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Deputy sheriff sues Nassau County, alleges harassment

Alicia Boudouris, a Nassau County Deputy sheriff, declined

Alicia Boudouris, a Nassau County Deputy sheriff, declined comment on her pending sexual harassment lawsuit against the department in Mineola on Monday, Nov. 17, 2014. Credit: Howard Schnapp

A Nassau County deputy sheriff has filed a lawsuit against the county, Sheriff Michael Sposato and some of her co-workers, claiming they created or tolerated a hostile work environment where she endured vulgar language and sex- and age-based taunts throughout her four-year tenure.

Alicia Boudouris, 49, who has worked for the sheriff's department since June 2010, claims co-workers regularly made pejorative and explicit remarks about her body and other women's bodies, while working in the department's Family Court unit in Westbury.

She filed a lawsuit Friday in U.S. District Court in Brooklyn, claiming her employer violated her 14th Amendment right to equal protection under the law. The lawsuit does not specify an amount of money she is seeking.

Boudouris claims several male supervisors often used a variety of profane words to engage in derogatory commentary on women, from county workers to celebrities, and that Boudouris was punished for speaking up about what her attorney called a "frat house" atmosphere.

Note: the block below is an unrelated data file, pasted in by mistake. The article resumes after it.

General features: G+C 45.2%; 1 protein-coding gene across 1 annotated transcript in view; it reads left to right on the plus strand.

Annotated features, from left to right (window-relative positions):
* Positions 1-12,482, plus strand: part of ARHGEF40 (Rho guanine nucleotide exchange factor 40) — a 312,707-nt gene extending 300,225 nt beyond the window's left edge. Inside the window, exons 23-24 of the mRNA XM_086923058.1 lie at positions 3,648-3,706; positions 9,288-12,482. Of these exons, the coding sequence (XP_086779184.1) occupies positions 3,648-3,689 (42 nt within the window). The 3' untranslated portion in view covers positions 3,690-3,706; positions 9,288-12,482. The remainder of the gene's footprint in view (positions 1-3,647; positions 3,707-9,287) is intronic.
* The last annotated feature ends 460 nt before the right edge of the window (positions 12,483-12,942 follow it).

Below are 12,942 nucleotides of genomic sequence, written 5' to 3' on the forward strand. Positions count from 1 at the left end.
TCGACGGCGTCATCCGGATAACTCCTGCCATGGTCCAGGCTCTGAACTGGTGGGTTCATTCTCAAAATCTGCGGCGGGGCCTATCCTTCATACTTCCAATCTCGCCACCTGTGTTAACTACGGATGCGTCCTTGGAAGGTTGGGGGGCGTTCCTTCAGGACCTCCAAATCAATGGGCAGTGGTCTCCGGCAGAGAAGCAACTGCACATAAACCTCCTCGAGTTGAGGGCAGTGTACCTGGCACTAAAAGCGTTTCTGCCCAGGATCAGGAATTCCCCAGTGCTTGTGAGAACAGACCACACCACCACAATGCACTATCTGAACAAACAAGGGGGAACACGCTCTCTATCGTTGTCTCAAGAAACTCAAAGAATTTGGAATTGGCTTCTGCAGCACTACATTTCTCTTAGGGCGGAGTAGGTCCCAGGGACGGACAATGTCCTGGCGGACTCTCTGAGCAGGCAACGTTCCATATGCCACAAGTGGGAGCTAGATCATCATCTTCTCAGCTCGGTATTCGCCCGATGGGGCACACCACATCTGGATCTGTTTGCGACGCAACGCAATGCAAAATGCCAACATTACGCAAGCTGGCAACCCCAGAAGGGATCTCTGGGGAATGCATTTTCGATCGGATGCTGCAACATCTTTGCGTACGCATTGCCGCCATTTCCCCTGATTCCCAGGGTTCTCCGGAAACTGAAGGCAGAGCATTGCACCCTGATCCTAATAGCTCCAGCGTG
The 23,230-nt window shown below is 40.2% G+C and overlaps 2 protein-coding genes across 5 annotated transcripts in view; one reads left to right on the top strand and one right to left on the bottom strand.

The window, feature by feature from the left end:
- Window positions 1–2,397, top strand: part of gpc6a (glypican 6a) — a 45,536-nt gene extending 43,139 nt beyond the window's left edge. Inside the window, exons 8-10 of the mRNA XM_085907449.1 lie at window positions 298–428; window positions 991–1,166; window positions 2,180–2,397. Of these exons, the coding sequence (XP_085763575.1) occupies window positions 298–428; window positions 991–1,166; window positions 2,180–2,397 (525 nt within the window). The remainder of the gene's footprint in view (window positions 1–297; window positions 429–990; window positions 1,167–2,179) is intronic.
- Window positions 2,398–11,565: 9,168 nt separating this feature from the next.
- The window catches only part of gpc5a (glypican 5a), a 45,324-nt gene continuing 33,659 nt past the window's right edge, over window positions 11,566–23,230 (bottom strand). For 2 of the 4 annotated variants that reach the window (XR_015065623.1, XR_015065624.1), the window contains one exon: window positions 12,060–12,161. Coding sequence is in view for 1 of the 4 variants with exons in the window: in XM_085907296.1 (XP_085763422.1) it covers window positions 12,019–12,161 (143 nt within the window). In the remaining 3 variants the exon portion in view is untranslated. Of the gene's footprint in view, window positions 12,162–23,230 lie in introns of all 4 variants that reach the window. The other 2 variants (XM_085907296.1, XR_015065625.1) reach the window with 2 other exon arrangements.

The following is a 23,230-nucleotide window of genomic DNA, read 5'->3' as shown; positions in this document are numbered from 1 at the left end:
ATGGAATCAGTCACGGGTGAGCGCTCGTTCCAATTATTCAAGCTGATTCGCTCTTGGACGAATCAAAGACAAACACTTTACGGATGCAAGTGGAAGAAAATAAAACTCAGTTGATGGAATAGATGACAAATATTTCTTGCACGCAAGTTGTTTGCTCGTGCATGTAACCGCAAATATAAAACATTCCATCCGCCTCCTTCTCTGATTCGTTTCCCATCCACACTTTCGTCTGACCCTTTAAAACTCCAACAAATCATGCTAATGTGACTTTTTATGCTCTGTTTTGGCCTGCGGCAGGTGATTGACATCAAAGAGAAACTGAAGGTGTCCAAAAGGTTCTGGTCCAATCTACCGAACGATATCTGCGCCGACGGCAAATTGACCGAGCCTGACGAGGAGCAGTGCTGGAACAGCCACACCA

The lawsuit complements a charge of discrimination that Boudouris filed with the federal Equal Employment Opportunity Commission.

"On a near-daily basis she was subjected to vulgarity," said Rick Ostrove of Leeds Brown Law, which represents Boudouris, at its Carle Place office. "It was constant. There were references to female body parts. There were references to what women look like, how women should act, sexual things involving women, and it was very degrading."

County officials declined to comment. "We do not comment when there is an active EEO investigation," said county attorney Carnell Foskey. "We take any allegations of this nature seriously and are fully investigating this matter."

Boudouris also declined to comment Monday, saying only that she preferred not to have to file a lawsuit.

Ostrove said Boudouris spoke up about the harassment many times since she joined the Family Court unit in January 2011 but her complaints were all but unanswered. He said sheriff's department officials had not finished looking into her claims after five months, though the agency's policy suggests it should take 60 days.

Ostrove said that in April 2013 Boudouris was transferred from the Family Court unit, where she could make overtime pay, after she filed an internal complaint. Ostrove called the transfer retaliation and a further legal violation.


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